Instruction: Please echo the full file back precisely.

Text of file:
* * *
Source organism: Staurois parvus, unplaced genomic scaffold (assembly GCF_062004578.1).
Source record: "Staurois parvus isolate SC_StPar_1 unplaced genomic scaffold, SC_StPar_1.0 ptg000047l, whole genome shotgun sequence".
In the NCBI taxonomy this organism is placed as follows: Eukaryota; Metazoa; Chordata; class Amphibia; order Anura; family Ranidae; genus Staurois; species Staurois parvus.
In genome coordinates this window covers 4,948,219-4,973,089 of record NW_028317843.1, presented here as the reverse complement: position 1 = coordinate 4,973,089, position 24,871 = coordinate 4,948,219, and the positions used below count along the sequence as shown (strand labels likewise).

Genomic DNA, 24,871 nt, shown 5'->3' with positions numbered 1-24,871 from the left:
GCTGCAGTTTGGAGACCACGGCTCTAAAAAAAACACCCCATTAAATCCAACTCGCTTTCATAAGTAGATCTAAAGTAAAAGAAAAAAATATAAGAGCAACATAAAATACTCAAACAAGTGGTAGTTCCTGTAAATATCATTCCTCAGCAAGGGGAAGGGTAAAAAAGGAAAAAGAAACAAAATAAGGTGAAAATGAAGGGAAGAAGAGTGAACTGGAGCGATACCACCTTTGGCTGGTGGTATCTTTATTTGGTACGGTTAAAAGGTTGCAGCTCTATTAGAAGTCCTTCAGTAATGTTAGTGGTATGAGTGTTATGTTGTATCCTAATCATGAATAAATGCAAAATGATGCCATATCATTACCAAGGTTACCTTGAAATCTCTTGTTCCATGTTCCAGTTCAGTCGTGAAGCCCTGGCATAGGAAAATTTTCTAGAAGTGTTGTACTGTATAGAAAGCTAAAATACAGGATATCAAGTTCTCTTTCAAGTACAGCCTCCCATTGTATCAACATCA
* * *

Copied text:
Source organism: Staurois parvus, unplaced genomic scaffold (assembly GCF_062004578.1).
Source record: "Staurois parvus isolate SC_StPar_1 unplaced genomic scaffold, SC_StPar_1.0 ptg000047l, whole genome shotgun sequence".
In the NCBI taxonomy this organism is placed as follows: Eukaryota; Metazoa; Chordata; class Amphibia; order Anura; family Ranidae; genus Staurois; species Staurois parvus.
In genome coordinates this window covers 4,948,219-4,973,089 of record NW_028317843.1, presented here as the reverse complement: position 1 = coordinate 4,973,089, position 24,871 = coordinate 4,948,219, and the positions used below count along the sequence as shown (strand labels likewise).

Genomic DNA, 24,871 nt, shown 5'->3' with positions numbered 1-24,871 from the left:
GCTGCAGTTTGGAGACCACGGCTCTAAAAAAAACACCCCATTAAATCCAACTCGCTTTCATAAGTAGATCTAAAGTAAAAGAAAAAAATATAAGAGCAACATAAAATACTCAAACAAGTGGTAGTTCCTGTAAATATCATTCCTCAGCAAGGGGAAGGGTAAAAAAGGAAAAAGAAACAAAATAAGGTGAAAATGAAGGGAAGAAGAGTGAACTGGAGCGATACCACCTTTGGCTGGTGGTATCTTTATTTGGTACGGTTAAAAGGTTGCAGCTCTATTAGAAGTCCTTCAGTAATGTTAGTGGTATGAGTGTTATGTTGTATCCTAATCATGAATAAATGCAAAATGATGCCATATCATTACCAAGGTTACCTTGAAATCTCTTGTTCCATGTTCCAGTTCAGTCGTGAAGCCCTGGCATAGGAAAATTTTCTAGAAGTGTTGTACTGTATAGAAAGCTAAAATACAGGATATCAAGTTCTCTTTCAAGTACAGCCTCCCATTGTATCAACATCA